Yesterday Hillary Clinton was in Venice, taking in the city’s film festival — and telling Italian media about the antidemocratic dangers around the world. Interviewed for the country’s leading daily, Il Corriere della Sera, she spoke of the “very powerful forces” who threaten democracy, from Russian cyberattacks to Donald Trump–style demagogy.
With Italy due to hold its general election on September 25, the former secretary of state was also drawn to comment on this country’s politics. Currently, polls are led by Giorgia Meloni’s Fratelli d’Italia, part of a right-wing coalition widely expected to secure a majority of seats. With her own party backed by around one-quarter of voters, Meloni looks likely to become prime minister. Showing the success of recent efforts to mainstream Meloni’s image, Clinton commented:
The election of the first woman prime minister in a country always represents a break with the past, and that is certainly a good thing. But then, as with any leader, woman or man, she must be judged by what she does. I never agreed with Margaret Thatcher, but I admired her determination. Clearly, then you vote on ideas.
Clinton repeated the same essential comments in a clip released by Sky’s tg24, part of an interview to go out on Friday evening. Prefacing her comments on Meloni saying she “doesn’t know much about her,” Clinton said, “every time a woman is elected to head of state or government, that is a step forward. Then that woman, like a man, has to be judged, on what she stands for, on what she does.” There have to be “two parts to the analysis” for though a woman premier would “open doors, that’s not the end of the story.”
In all fairness, Clinton probably doesn’t know much about Meloni, and chose a diplomatic answer; she also told Il Corriere that women leaders are often backed by right-wing parties because such women “are often the first to support the basic pillars of male power and privilege.” It is unclear whether their “determination,” like Thatcher’s, is itself admirable. But if, as Clinton says, Meloni has to be judged “like a man” on how she governs, it’s also important to understand why her election will close doors for women.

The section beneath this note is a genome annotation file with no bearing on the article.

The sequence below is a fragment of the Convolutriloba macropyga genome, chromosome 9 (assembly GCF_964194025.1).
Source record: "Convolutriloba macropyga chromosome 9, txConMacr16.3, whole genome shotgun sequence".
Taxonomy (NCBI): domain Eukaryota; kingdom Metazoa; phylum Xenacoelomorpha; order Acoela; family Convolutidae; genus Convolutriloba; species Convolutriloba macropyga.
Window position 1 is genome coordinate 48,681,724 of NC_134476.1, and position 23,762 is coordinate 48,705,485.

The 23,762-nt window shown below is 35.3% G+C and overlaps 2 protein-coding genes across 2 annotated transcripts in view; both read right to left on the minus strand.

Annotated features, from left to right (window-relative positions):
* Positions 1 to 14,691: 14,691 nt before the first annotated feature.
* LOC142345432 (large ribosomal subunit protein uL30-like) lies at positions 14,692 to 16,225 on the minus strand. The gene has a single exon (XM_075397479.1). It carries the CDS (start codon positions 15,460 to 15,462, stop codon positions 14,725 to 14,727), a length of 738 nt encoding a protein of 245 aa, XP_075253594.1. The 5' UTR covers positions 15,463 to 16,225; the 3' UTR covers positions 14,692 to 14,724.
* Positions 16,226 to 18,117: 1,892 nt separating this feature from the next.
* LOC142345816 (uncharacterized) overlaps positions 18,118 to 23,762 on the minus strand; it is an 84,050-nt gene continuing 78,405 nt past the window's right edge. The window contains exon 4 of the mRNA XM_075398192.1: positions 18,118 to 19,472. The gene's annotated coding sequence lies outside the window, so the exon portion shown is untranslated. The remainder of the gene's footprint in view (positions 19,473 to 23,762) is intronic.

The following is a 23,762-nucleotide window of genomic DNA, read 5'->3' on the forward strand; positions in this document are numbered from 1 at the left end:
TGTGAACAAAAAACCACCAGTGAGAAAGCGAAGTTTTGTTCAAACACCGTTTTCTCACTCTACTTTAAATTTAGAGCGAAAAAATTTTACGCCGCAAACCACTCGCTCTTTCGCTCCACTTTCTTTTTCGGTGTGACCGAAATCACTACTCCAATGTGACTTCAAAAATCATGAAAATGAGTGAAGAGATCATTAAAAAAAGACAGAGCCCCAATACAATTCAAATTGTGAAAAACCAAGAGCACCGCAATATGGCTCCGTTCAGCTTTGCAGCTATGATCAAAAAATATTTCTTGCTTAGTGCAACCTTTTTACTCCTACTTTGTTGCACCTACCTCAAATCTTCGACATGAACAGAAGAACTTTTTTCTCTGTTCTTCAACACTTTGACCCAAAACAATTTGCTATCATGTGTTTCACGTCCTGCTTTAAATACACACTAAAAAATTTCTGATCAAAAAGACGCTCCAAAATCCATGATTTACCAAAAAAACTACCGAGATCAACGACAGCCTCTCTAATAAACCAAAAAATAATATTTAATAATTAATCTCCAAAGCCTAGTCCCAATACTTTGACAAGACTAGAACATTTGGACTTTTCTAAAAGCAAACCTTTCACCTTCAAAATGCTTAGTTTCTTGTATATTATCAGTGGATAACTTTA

In particular, Meloni’s party is obsessed with the idea that women are, more than anything else, mothers, while damning the Left (and what she calls “LGBT lobbies”) for working to destroy this connection. One of the party’s main slogans is “God, Fatherland, Family,” and it routinely insists that one of the main focuses of government should be to drive up birth rates in order to avoid the “extinction of Italians.” This vision of women’s role also has a strong homophobic edge. Last October, in one of a series of rallies where she has been hosted by Spanish far-right party Vox, Meloni spoke of the war on “natural motherhood,” part of the destruction of Christian civilization.
LGBT lobbies want to beat down our sexual identity with gender propaganda in schools, in the media, in institutions, with the “selfie” principle of “I am not what I am, but what I feel,” which mainly hurts women’s rights and achievements. Our spirituality, our sense of our sacred and Christian roots are under attack in the name of absolute relativism and aggressive atheism.
While Italy has the highest female unemployment in Europe, and more than a quarter of Italian women workers earn under €9 ($9) an hour, Fratelli d’Italia would make the situation for precarious and low-paid women harder. As well as opposing a national minimum wage, it boasts of being the only party that has consistently voted to get rid of Reddito di cittadinanza, the benefit for individuals seeking work. It instead proposes welfare measures strictly linked to motherhood and childcare, on the model of right-wing governments in countries like Poland.